You don’t have to be an expert in drawing to look around, and play with shapes and lines, forms and colors – to create your own designs! Abstract designs might not be for everyone, but they are a great change of pace, and a good way to stretch your “creative muscle”. And don’t forget: rugs do not always have to be rectangles or circles!

Keep on hooking, and hook what you love.

One by Corot

By | Art, Composition, History of Art | One Comment

We have not looked at much art history lately, so here is a very nice painting I came across yesterday. Jean-Baptiste-Camille Corot painted this work in 1851, and it was sold last week at Sotheby’s in London. It is titled La Rochelle: L’Abreuvoir (Watering hole) View taken near the Ramparts, with the Tower of the Lantern.

Does this painting have to do with rughooking? Well, let’s just say that if you spend a little time looking at it, you will absorb the evidence of good composition and design.

Take a look at how Corot created balance in his composition. There is a row of large trees on the left. What balances them out, on the right? How does your eye travel around the canvas, and what leads your eye? And though he painted from an actual (chosen) view of La Rochelle, why do you suppose he placed the figures of the woman and the man on the horse just where he did? Look, too, at the quite limited range of colors he used – virtually no bright colors at all… and that lovely sky! How does he give structure to the sky that enhances the balance of the view below?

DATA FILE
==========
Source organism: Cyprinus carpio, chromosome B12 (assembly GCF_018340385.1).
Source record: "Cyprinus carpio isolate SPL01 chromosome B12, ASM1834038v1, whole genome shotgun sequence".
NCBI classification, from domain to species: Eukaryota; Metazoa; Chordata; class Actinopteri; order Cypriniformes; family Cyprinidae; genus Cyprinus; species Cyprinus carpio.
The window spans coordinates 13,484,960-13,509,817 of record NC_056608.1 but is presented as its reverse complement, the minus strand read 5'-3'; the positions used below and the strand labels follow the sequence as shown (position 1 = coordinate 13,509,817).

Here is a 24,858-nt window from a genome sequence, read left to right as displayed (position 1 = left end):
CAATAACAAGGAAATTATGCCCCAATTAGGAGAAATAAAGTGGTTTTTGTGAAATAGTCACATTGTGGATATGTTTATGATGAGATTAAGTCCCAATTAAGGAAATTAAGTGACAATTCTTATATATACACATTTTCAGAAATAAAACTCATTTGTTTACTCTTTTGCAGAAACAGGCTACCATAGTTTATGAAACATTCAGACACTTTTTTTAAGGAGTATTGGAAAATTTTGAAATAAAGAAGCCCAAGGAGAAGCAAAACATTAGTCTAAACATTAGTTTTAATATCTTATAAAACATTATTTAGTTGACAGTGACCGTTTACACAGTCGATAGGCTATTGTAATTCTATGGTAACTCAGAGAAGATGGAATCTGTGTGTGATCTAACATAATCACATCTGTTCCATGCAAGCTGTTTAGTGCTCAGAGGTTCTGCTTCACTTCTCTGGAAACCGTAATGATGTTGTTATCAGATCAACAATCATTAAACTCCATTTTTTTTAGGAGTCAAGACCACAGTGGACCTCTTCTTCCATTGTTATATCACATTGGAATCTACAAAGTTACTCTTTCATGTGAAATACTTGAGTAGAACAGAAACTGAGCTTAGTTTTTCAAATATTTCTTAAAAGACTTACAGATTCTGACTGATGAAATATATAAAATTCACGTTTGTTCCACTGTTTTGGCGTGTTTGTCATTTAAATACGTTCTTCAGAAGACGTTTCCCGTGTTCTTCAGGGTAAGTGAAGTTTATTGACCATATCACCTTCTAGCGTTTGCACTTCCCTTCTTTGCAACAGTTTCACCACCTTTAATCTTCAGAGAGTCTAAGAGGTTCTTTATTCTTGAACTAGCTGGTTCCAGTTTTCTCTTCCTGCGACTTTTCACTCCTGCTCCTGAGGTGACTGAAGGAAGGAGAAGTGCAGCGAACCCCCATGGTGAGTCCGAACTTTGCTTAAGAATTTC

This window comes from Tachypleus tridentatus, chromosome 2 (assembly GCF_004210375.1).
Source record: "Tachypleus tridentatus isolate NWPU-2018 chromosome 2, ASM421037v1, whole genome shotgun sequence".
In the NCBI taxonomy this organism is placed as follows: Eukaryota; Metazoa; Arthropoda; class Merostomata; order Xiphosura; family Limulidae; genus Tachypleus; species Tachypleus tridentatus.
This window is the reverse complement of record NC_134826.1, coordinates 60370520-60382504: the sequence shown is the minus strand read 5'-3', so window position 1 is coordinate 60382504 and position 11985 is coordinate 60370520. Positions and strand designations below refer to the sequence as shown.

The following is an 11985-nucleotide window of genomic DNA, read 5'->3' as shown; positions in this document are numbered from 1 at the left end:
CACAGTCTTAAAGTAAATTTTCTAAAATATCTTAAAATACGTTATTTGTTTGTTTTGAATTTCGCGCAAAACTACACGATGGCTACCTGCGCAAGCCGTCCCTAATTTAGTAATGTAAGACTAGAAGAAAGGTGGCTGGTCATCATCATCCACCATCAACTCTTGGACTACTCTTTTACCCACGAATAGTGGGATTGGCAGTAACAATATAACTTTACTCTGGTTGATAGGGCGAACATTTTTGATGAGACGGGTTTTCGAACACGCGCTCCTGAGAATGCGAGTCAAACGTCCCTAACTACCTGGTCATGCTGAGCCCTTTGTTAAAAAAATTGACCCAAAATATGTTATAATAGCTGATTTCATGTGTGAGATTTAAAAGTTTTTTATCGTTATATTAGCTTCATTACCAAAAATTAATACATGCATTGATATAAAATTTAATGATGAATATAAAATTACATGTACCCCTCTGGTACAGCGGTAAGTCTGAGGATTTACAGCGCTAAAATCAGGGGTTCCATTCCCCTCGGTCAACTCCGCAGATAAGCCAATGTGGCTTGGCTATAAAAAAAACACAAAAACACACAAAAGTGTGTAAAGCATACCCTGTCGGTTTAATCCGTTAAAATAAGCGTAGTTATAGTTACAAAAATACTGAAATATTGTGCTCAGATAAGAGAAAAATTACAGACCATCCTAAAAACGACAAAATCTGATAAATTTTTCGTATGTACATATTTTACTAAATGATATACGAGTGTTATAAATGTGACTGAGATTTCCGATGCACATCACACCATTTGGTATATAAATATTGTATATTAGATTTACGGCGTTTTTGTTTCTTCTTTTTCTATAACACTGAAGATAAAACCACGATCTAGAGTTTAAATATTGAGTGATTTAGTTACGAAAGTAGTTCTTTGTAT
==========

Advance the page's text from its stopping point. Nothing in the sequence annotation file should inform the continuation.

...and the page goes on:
I always like to look, when considering a painting, at where all the horizontal lines are, where the verticals and diagonals are, where the curves are.

There is only one master here – Corot. We are nothing compared to him, nothing.” – Claude Monet, 1897

He is still the strongest, he anticipated everything …” – Edgar Degas, 1883